“You understand us?” she asked. “What else do you want to know?”
“Nothing,” I said, rolling onto my back again. “I’m just thinking. It doesn’t seem like a big deal. Being gay.”
I pretended to be calm, after that. In between these beautiful moments of clarity – a butterfly floating a few feet above my face, the clouds morphing into beautiful imagined creatures, the sun peeking through and blazing with a silvery haze – I saw visions. In alternating patterns came my unwelcome guests. First, the look of disgust on the cop’s face as he punched me, sending me to the ground outside of Stonewall in June. Second came a past version of myself, looking into the mirror, my fingers tracing the large crescent bruise under my eye which was a horrible purple in some places and yellowed in others. Third, the mortician pulled back the sheet and asked me Can you identify this body? To which I reply with a loud cry, the word dad coming out garbled. It was as if I could still hear myself, a year later and miles apart. And then the rotation repeated. The faces came in stilted and intangible, and they lingered longer than I wanted them to. Sometimes they stared back at me, as if veiled behind something untouchable. At other times I swore I heard them speak to me, though their voices were faint at best. And in between the revolving visions, I would snap back into the conversation happening around me to find that the others were still happily observing the trees, the people and the patterned sun. It was an hour that felt like a lifetime before the visions began to fade, and finally relented.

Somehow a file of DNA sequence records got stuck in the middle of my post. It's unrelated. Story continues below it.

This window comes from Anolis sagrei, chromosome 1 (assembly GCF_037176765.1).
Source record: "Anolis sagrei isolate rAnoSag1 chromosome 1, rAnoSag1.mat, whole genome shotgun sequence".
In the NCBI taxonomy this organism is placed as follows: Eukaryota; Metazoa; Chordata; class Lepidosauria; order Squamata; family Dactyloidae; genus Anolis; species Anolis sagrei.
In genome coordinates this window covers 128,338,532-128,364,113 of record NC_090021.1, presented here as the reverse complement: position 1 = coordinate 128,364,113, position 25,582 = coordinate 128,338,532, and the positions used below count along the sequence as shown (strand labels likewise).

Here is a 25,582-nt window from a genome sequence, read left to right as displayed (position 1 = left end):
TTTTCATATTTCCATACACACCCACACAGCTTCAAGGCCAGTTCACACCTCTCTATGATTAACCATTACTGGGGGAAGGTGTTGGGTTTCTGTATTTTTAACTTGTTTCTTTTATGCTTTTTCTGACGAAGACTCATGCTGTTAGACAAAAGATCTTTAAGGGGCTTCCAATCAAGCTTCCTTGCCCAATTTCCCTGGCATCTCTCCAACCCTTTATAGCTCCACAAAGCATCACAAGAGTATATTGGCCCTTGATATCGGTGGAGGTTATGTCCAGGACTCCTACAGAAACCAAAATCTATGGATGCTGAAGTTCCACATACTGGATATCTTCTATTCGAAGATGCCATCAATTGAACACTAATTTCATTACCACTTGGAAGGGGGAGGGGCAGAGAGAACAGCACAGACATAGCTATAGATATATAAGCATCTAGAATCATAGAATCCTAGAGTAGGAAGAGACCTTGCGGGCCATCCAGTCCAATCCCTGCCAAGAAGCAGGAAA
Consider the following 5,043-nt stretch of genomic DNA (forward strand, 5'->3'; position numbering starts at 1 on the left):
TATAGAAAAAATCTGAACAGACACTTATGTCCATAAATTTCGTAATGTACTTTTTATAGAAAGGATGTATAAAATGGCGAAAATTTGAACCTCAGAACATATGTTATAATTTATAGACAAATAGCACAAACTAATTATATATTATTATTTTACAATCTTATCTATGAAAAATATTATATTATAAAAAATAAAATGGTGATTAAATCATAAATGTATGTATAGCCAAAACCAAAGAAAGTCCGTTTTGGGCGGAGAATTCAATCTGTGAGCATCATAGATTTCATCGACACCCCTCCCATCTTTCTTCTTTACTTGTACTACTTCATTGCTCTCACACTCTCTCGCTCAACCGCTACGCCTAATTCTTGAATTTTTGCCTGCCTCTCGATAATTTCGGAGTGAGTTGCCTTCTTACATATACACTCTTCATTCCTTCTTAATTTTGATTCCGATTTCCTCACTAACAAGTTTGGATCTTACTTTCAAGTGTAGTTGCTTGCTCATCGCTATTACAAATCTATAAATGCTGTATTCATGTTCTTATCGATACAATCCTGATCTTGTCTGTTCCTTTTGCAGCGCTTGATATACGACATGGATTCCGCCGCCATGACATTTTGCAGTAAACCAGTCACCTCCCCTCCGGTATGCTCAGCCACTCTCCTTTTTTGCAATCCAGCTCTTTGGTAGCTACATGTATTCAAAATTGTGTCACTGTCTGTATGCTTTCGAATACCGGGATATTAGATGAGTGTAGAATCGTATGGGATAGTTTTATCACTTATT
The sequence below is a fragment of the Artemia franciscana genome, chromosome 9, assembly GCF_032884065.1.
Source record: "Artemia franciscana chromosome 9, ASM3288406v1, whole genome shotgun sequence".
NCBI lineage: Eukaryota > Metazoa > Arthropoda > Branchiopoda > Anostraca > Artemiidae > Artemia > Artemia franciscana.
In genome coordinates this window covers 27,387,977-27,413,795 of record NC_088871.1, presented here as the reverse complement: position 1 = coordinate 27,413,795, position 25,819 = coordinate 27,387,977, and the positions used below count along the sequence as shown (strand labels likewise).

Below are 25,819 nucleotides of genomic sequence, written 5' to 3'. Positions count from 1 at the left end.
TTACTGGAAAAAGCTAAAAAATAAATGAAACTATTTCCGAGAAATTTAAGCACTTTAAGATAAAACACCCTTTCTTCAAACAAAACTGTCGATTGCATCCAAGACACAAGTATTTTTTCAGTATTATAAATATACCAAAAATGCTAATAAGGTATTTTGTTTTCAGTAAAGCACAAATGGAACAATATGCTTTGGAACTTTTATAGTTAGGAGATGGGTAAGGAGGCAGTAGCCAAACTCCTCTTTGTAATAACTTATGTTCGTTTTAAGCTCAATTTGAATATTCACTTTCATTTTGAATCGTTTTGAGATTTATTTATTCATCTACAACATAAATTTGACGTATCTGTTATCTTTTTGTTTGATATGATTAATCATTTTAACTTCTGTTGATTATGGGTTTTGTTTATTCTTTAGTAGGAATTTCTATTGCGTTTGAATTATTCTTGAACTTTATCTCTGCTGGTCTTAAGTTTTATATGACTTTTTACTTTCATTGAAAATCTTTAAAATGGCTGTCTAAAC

We lay on the blanket until the sun began to set, which meant it was just past seven. Over six hours into our trip, the acid was, at last, wearing off. Though I was still far from sober, the events of the day seemed blissfully distant to me now. The colors around me were still swollen with a type of vivid that I would try to hold onto, even after it faded completely. As we walked through the park, the worst of the trip far behind me now, I smiled as I passed each dazzling thing: the orange of the sunset looking brighter than I would have thought possible, the grass poking through the autumnal leaves and rolling through with changing green hues, the sharp whistling sound of the nesting birds. The undercurrent of fear that had defined my day no longer taunted me. It had all come back to me as we made our way back through the park, headed towards the Village to go get pizza and sit in the boys’ apartment. I was in New York City, nearly three thousand miles from home. And home was a cold, damp place in the most northwestern part of the country. It was a place where my mother lived and rotted in our old wooden house. It was where my father died, now buried beneath the pines. In the southern part of Seattle, a place I called home, I existed as a performance and acted as a shell. But here in New York, I thought as I held on tightly to Blythe’s hand, I felt like my skin had never fit me better. I breathed in deeply and tilted my head back to stare at the star-deprived sky, and felt the warmth of Blythe’s lips against the hollow of my cheek.
My plan for the day had been to forget everything that had put me where I was today: my family, the police, everything that had happened in Seattle. Phantom hands still pressed against my neck, the graze of knuckles against the crest of my jaw. I wanted to be removed from my mind, to become transfixed on things that weren’t really there. A patterned sky. A ray of sunlight. The rainbow of fallen leaves.
But like most things in life, I was learning, you cannot control the outcome.
ABOUT THE AUTHOR
Ruby Solomon has tried many things for the first time this year, including but not limited to: taming a lion, landing a triple Axel jump, defying gravity and writing a novel. It is debatable whether any of these have been successful, but the latter is the thing she is most proud of. Her novel takes place in 1960s NYC and centers itself around the Stonewall Uprising.